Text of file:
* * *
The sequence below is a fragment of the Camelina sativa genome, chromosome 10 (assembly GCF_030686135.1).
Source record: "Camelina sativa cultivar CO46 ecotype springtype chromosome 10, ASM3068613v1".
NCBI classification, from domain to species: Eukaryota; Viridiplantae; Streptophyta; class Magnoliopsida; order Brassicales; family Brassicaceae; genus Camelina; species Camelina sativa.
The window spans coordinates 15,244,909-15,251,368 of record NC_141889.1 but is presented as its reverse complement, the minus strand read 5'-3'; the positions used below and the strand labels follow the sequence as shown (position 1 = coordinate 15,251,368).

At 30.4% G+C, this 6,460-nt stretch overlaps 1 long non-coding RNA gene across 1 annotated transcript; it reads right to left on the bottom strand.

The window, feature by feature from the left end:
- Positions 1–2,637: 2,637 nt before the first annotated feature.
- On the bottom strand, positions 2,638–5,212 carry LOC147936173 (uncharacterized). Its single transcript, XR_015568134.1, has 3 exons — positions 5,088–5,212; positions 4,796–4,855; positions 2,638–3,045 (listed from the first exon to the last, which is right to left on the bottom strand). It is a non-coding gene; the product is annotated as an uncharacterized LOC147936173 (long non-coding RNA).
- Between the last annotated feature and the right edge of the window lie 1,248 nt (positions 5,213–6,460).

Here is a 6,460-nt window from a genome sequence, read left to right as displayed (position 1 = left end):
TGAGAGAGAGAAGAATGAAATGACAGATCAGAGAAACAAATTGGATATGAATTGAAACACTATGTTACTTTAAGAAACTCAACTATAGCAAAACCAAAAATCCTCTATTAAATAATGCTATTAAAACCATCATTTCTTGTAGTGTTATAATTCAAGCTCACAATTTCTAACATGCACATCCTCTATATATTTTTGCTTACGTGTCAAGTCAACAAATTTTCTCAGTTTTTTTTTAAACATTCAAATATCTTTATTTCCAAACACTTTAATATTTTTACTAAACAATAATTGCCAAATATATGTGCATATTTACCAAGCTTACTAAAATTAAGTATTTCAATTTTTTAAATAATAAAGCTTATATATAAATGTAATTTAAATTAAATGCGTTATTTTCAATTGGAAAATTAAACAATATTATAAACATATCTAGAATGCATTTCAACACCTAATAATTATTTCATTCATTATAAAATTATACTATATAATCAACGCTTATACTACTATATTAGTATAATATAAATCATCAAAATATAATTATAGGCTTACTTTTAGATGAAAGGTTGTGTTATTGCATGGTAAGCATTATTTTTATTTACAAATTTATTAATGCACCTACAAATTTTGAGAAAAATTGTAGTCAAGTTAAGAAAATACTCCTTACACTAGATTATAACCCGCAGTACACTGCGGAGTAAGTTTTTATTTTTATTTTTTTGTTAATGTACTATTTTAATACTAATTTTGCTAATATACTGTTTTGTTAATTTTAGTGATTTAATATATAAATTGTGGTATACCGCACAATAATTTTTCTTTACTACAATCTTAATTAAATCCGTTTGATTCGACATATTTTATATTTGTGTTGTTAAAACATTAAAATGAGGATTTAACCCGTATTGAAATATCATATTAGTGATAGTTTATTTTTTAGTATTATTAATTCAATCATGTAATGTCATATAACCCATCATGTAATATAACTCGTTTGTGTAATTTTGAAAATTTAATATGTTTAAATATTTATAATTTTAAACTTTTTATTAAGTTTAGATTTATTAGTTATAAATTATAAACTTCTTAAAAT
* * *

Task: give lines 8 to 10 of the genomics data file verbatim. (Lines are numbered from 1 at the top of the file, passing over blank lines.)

- On the bottom strand, positions 2,638–5,212 carry LOC147936173 (uncharacterized). Its single transcript, XR_015568134.1, has 3 exons — positions 5,088–5,212; positions 4,796–4,855; positions 2,638–3,045 (listed from the first exon to the last, which is right to left on the bottom strand). It is a non-coding gene; the product is annotated as an uncharacterized LOC147936173 (long non-coding RNA).
- Between the last annotated feature and the right edge of the window lie 1,248 nt (positions 5,213–6,460).

Here is a 6,460-nt window from a genome sequence, read left to right as displayed (position 1 = left end):